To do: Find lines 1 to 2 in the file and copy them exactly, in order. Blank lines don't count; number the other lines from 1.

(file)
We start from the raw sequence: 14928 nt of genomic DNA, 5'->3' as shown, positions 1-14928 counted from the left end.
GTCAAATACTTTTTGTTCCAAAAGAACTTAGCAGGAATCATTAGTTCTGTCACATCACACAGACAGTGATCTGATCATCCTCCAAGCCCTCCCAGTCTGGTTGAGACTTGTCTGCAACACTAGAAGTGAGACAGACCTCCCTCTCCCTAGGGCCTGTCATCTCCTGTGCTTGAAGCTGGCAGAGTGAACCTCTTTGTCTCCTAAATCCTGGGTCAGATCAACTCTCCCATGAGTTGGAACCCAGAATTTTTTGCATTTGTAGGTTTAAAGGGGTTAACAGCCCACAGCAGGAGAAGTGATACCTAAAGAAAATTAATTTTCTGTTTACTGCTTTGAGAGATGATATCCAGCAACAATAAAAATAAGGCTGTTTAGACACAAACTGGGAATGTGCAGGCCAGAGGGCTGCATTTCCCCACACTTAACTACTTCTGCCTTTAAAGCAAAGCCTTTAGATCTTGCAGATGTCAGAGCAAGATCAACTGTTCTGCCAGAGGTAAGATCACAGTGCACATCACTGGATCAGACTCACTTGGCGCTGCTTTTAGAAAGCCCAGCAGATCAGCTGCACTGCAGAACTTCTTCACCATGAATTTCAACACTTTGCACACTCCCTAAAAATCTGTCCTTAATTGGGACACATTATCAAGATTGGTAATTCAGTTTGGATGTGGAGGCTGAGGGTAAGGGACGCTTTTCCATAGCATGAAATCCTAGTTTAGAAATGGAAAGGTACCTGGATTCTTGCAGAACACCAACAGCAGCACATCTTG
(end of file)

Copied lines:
We start from the raw sequence: 14928 nt of genomic DNA, 5'->3' as shown, positions 1-14928 counted from the left end.
GTCAAATACTTTTTGTTCCAAAAGAACTTAGCAGGAATCATTAGTTCTGTCACATCACACAGACAGTGATCTGATCATCCTCCAAGCCCTCCCAGTCTGGTTGAGACTTGTCTGCAACACTAGAAGTGAGACAGACCTCCCTCTCCCTAGGGCCTGTCATCTCCTGTGCTTGAAGCTGGCAGAGTGAACCTCTTTGTCTCCTAAATCCTGGGTCAGATCAACTCTCCCATGAGTTGGAACCCAGAATTTTTTGCATTTGTAGGTTTAAAGGGGTTAACAGCCCACAGCAGGAGAAGTGATACCTAAAGAAAATTAATTTTCTGTTTACTGCTTTGAGAGATGATATCCAGCAACAATAAAAATAAGGCTGTTTAGACACAAACTGGGAATGTGCAGGCCAGAGGGCTGCATTTCCCCACACTTAACTACTTCTGCCTTTAAAGCAAAGCCTTTAGATCTTGCAGATGTCAGAGCAAGATCAACTGTTCTGCCAGAGGTAAGATCACAGTGCACATCACTGGATCAGACTCACTTGGCGCTGCTTTTAGAAAGCCCAGCAGATCAGCTGCACTGCAGAACTTCTTCACCATGAATTTCAACACTTTGCACACTCCCTAAAAATCTGTCCTTAATTGGGACACATTATCAAGATTGGTAATTCAGTTTGGATGTGGAGGCTGAGGGTAAGGGACGCTTTTCCATAGCATGAAATCCTAGTTTAGAAATGGAAAGGTACCTGGATTCTTGCAGAACACCAACAGCAGCACATCTTG